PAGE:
During this Formative Age of the Faith, and in the course of present and succeeding epochs, the last and crowning stage in the erection of the framework of the Administrative Order of the Faith of Bahá’u’lláh — the election of the Universal House of Justice — will have been completed, the Kitáb-i-Aqdas, the Mother-Book of His Revelation, will have been codified and its laws promulgated, the Lesser Peace will have been established, the unity of mankind will have been achieved and its maturity attained, the Plan conceived by ‘Abdu’l-Bahá will have been executed, the emancipation of the Faith from the fetters of religious orthodoxy will have been effected, and its independent religious status will have been universally recognized, whilst in the course of the Golden Age, destined to consummate the Dispensation itself, the banner of the Most Great Peace, promised by its Author, will have been unfurled, the World Bahá’í Commonwealth will have emerged in the plenitude of its power and splendor, and the birth and efflorescence of a world civilization, the child of that Peace, will have conferred its inestimable blessings upon all mankind.

Citadel of Faith, p. 6

…concerning but two or three impressions of audiences with His Holiness Bahá’u’lláh, there is the following:

…my conductor paused for a moment while I removed

my shoes. Then, with a quick movement of the hand, he

withdrew, and, as I passed, replaced the curtain; and I

found myself in a large apartment, along the upper end of

which ran a low divan, while on the side opposite to the door

were placed two or three chairs. Though I dimly suspected

whither I was going and whom I was to behold (for no

distinct intimation had been given to me), a second or two

elapsed ere, with a throb of wonder and awe, I became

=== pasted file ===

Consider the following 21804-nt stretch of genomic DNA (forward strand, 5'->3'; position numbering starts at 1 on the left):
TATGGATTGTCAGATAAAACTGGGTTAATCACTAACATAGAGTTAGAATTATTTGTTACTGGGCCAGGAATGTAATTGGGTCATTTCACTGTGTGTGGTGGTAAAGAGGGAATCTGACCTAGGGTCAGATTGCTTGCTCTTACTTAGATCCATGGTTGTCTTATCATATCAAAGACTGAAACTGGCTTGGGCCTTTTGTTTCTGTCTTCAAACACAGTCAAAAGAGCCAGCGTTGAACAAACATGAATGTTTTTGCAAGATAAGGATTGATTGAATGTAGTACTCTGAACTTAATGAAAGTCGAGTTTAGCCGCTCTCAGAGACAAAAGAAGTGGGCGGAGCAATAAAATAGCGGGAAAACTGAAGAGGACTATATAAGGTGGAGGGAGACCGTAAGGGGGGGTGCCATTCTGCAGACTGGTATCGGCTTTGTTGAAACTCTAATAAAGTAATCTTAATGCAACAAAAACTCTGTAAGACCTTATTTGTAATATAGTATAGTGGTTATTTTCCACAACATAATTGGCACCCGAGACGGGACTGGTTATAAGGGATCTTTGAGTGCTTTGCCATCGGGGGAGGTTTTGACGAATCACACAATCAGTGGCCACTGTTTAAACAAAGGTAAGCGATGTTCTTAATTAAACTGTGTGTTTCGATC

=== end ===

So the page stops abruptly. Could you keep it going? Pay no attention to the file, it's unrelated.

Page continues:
definitely conscious that the room was not untenanted. In

the corner where the divan met the wall sat a wondrous and

venerable figure, crowned with a felt head-dress of the kind

called taj by dervishes (but of unusual height and make),

round the base of which was wound a small white turban.

The face of him on whom I gazed I can never forget, though

I cannot describe it. Those piercing eyes seemed to read

ones very soul; power and authority sat on that ample

brow; while the deep lines on the forehead and face implied

an age which the jet-black hair and beard flowing down in

indistinguishable luxuriance almost to the waist seemed to

belie. No need to ask in whose presence I stood, as I bowed

myself before one who is the object of a devotion and love

which kings might envy and emperors sigh for in vain!

A mild dignified voice bade me be seated, and then

continued: ‘Praise be to God that thou hast attained!… Thou

hast come to see a prisoner and an exile… We desire but

the good of the world and the happiness of the nations;

yet they deem us a stirrer up of strife and sedition worthy of

bondage and banishment… That all nations should become

one in faith and all men as brothers; that the bonds of

affection and unity between the sons of men should be

strengthened; that diversity of religion should cease, and

differences of race be annulled — what harm is there in

this?… Yet so it shall be; these fruitless strifes, these

ruinous wars shall pass away, and the ‘Most Great Peace’

shall come… Do not you in Europe need this also? Is not

this that which Christ foretold?… Yet do we see your

kings and rulers lavishing their treasures more freely on

means for the destruction of the human race than on that

which would conduce to the happiness of mankind…

These strifes and this bloodshed and discord must cease,

and all men be as one kindred and one family… Let not a

man glory in this, that he loves his country; let him rather

glory in this, that he loves his kind…’

Such, as far as I can recall them, were the words which,

besides many others, I heard from Beha.† Let those who

read them consider well with themselves whether such

doctrines merit death and bonds, and whether the world is

more likely to gain or lose by their diffusion.

† Bahá’u’lláh. (A.T.)]God Passes By, p. 152

Adib Tahersadeh, The Revelation of Bahá’u’lláh, V.2